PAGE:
Over the past couple of weeks, I have had a chance to recharge my batteries while school has been out of session. I take these "down times" seriously, and believe that they are just as important as the times I am working. One of the things that I seem to struggle with is balance in life. On one of my many road trips this holiday season, I came up with an analogy that helps me see the importance of balance in an easy way.
Consider the door....
The "hinges" of my life include the following: family, spirituality, finances, and craft. I believe that each of these change a little bit over time, as life and experiences mold and shape us.
Hinge 1: Family. To my way of thinking, family and faith could be considered the same hinge or one really large hinge. Family and faith are defined in many ways. The "Leave it to Beaver" definition of family doesn't fit for many people, and I am not saying that it should....but what I am saying is that however you define family, it should be a well oiled and maintained "hinge." I spend quite a bit of time with this hinge, because my immediate family and other non-toxic, well-adjusted extended family mean so much to me.
Hinge 2: Spirituality. Again, this has a very wide range of definitions, and I won't begin to tell you that mine is right for you. However, being at peace with how you see the world around you and how you fit into it is important. Some will recognize no higher power for themselves, while others do. Having a sense of inner peace is what is important in how it relates to this process.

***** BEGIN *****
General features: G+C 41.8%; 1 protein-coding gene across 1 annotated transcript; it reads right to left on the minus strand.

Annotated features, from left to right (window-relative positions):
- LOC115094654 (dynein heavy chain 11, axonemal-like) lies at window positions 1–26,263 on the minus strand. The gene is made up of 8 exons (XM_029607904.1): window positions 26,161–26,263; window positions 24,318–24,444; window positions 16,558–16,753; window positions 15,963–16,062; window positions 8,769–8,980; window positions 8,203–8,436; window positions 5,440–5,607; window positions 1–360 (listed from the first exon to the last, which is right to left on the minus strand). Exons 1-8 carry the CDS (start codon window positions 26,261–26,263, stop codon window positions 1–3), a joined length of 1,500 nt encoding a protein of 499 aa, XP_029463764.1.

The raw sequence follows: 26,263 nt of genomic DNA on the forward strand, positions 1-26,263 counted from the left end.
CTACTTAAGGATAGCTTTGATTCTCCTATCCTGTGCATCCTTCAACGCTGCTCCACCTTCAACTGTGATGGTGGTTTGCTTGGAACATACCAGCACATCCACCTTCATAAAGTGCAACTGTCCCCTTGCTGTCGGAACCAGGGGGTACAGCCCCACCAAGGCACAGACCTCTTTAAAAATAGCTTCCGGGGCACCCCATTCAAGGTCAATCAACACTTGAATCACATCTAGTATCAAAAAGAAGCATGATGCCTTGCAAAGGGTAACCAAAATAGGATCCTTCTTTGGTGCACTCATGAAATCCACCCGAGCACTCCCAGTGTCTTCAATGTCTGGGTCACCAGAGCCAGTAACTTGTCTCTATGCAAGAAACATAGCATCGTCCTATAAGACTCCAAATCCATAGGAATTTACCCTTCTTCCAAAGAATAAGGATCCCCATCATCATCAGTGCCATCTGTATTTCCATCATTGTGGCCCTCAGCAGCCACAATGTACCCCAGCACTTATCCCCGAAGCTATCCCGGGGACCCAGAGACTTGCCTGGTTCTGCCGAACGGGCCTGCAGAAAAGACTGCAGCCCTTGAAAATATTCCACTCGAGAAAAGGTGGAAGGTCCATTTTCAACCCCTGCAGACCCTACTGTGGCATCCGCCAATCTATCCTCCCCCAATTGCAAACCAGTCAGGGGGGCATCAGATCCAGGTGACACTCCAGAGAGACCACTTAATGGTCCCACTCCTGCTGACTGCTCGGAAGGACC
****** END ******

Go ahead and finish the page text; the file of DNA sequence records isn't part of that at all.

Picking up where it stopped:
hinge 3: Finances. As a musician taking auditions, I can't tell you the number of times I've felt a sense of desperation going into an audition that I "had to win." Looking back, I see now just how dangerous this way of thinking is. It tempers the preparation and puts the musician in an uncomfortable place. Can you imagine how much more relaxed the process can be when your entire future isn't hanging in the balance? Am I saying to quit music? Absolutely not. But I find it interesting that the happiest musicians I know are those who have found a way to pay the bills in some other way, and play for the FUN of it. If the joy of performing found in the weekend warrior can be brought into the training musician's perspective, rather than trying to pick up enough students or gigs to cover the bills, then EVERYTHING becomes more enjoyable.
Hinge 4: Craft. Wiff Rudd, my chamber music coach at Baylor University, often talks about the three levels of working with music: Laborer, Craftsman, and Artist. Often, the day to day grind of life puts us in the mindset of the laborer...show up, take care of business, do a good job, and go home. The Craftsman does all of the work of the Laborer, with more detail and thoughtfulness. The Artist takes the work of the Laborer and Craftsman and adds their own personal touch. I want to do everything I can to stay in the Artist mindset for as much time as possible. When I am emotionally invested in the process, the results are more genuine and authentic, too!